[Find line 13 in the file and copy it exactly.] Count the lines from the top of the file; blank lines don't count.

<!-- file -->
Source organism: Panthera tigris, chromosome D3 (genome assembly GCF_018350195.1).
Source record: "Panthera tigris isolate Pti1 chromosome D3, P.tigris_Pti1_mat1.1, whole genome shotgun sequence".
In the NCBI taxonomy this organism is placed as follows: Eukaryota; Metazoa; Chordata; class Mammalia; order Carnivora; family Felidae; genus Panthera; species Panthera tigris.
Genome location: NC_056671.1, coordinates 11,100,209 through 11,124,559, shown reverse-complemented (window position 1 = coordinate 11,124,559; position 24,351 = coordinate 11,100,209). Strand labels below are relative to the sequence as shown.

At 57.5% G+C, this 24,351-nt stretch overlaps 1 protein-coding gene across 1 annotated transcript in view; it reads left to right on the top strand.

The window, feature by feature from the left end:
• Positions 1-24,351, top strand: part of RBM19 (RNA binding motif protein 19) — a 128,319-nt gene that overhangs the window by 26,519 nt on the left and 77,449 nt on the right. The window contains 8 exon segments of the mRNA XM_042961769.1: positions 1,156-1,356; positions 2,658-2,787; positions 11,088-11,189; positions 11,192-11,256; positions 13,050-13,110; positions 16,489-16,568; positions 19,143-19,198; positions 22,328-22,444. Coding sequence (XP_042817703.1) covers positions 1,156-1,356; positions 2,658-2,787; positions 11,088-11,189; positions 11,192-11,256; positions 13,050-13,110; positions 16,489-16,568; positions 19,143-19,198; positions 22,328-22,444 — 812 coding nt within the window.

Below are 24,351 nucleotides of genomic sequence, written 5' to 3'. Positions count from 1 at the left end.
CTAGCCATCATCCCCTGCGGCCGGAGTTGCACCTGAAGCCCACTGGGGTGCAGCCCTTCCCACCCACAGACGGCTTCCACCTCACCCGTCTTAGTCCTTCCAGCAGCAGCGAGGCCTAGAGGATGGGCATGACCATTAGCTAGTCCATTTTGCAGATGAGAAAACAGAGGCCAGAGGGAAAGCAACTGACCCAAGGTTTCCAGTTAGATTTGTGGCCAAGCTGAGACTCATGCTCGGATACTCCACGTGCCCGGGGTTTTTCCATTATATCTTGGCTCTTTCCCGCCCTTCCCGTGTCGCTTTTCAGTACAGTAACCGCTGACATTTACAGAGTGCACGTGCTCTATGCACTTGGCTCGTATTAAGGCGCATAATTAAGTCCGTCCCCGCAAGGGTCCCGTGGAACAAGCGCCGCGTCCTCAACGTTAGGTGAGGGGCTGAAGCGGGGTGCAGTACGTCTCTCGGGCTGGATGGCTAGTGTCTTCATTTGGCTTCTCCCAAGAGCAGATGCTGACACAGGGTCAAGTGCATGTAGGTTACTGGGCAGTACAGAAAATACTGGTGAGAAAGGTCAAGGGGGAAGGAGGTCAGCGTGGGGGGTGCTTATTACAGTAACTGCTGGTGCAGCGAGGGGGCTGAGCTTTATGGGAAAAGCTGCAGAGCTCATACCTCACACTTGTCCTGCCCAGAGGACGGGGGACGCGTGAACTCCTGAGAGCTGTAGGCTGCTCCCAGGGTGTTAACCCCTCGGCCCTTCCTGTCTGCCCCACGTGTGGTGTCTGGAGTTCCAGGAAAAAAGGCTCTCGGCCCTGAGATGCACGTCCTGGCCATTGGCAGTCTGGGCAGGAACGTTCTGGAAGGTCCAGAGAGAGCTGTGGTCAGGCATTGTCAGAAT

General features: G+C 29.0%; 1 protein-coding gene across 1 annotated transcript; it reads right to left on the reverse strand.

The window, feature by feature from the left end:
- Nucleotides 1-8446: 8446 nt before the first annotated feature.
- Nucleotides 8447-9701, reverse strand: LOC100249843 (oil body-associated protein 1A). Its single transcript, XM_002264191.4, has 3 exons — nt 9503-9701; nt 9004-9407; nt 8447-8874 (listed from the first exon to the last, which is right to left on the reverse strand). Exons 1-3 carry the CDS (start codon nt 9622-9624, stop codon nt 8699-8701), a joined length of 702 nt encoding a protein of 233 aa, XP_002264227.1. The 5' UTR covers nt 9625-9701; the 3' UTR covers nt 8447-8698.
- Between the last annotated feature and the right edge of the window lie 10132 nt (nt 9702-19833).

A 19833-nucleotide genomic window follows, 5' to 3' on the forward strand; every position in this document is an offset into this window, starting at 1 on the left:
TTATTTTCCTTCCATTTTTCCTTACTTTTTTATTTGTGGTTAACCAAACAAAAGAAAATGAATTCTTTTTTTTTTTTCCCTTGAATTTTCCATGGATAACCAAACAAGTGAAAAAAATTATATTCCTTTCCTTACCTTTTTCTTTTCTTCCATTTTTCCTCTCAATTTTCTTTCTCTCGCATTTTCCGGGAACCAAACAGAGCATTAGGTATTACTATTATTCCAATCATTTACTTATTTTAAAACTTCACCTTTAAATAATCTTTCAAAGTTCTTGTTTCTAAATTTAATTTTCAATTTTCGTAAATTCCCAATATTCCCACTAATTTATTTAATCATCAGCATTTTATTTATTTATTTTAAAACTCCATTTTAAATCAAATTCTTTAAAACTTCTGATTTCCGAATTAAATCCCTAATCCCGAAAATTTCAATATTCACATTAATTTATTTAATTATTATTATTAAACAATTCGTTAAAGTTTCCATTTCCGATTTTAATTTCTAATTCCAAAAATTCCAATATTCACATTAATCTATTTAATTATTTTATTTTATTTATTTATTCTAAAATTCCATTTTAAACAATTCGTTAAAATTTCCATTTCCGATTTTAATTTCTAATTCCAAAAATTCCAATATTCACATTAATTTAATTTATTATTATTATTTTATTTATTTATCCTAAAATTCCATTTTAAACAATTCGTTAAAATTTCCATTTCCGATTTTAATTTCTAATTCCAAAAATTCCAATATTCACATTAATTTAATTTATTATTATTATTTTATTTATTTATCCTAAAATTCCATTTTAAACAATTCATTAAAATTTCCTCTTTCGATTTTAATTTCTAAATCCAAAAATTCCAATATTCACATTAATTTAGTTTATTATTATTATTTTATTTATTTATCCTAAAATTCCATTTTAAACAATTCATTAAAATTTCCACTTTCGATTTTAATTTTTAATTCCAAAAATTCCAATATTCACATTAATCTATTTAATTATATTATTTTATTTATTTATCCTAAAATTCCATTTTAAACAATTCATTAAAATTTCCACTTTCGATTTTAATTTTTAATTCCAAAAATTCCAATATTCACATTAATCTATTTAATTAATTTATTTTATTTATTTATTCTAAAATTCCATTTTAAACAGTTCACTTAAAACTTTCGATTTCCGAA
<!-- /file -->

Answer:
- Nucleotides 8447-9701, reverse strand: LOC100249843 (oil body-associated protein 1A). Its single transcript, XM_002264191.4, has 3 exons — nt 9503-9701; nt 9004-9407; nt 8447-8874 (listed from the first exon to the last, which is right to left on the reverse strand). Exons 1-3 carry the CDS (start codon nt 9622-9624, stop codon nt 8699-8701), a joined length of 702 nt encoding a protein of 233 aa, XP_002264227.1. The 5' UTR covers nt 9625-9701; the 3' UTR covers nt 8447-8698.